(Reuters) - U.S. economic growth slowed in the second quarter as consumers spent at their slowest pace in a year, increasing pressure on policymakers to do more to bolster the recovery.
Gross domestic product expanded at a 1.5 percent annual rate between April and June, the weakest pace of growth since the third quarter of 2011, the Commerce Department said on Friday.
First-quarter growth was revised up by a tenth of a percent to a 2.0 percent pace.
Details of the report were weak. That, together with signs that activity slowed further early in the third quarter strengthens the argument for the Federal Reserve to offer the economy additional stimulus at its September meeting.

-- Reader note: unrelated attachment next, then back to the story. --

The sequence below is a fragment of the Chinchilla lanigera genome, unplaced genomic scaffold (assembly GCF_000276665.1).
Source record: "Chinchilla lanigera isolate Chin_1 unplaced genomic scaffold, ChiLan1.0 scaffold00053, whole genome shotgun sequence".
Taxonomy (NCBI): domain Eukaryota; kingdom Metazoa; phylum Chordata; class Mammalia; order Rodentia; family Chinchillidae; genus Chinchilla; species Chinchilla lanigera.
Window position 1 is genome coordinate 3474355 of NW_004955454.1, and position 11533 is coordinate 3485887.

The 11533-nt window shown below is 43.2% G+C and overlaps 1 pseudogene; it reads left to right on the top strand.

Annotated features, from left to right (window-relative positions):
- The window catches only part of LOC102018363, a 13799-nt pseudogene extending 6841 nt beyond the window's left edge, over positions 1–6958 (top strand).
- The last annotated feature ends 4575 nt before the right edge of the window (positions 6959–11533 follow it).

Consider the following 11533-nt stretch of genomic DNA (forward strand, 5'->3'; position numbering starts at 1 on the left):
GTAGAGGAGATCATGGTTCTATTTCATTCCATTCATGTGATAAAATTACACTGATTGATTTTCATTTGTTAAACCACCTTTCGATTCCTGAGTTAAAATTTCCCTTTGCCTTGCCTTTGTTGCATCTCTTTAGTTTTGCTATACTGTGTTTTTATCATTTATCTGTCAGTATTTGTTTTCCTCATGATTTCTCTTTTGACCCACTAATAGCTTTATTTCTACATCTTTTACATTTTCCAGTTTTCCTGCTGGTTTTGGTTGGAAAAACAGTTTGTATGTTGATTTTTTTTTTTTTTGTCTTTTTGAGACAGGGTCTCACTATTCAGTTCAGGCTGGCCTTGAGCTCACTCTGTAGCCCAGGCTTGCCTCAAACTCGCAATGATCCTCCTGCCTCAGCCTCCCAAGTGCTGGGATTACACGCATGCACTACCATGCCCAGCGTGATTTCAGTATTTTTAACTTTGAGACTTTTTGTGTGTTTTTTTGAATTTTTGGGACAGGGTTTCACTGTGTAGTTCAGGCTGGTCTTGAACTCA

"The economy has lost altitude and flying pretty close to stall speed. Monetary policy is the only game in town and additional easing is highly likely," said Sung Won Sohn, an economics professor at California State University Channel Islands in Camarillo, California.
The ailing economy could cost President Barack Obama a second term in office when Americans vote in November. Obama's approval rating on his handling of the economy is slipping.
A CBS News/New York Times poll published last week showed 39 percent of respondents approved of Obama's economic leadership while 55 percent disapproved. That represented a worsening from April, when 44 percent approved of the president's economic stewardship while 48 percent disapproved.
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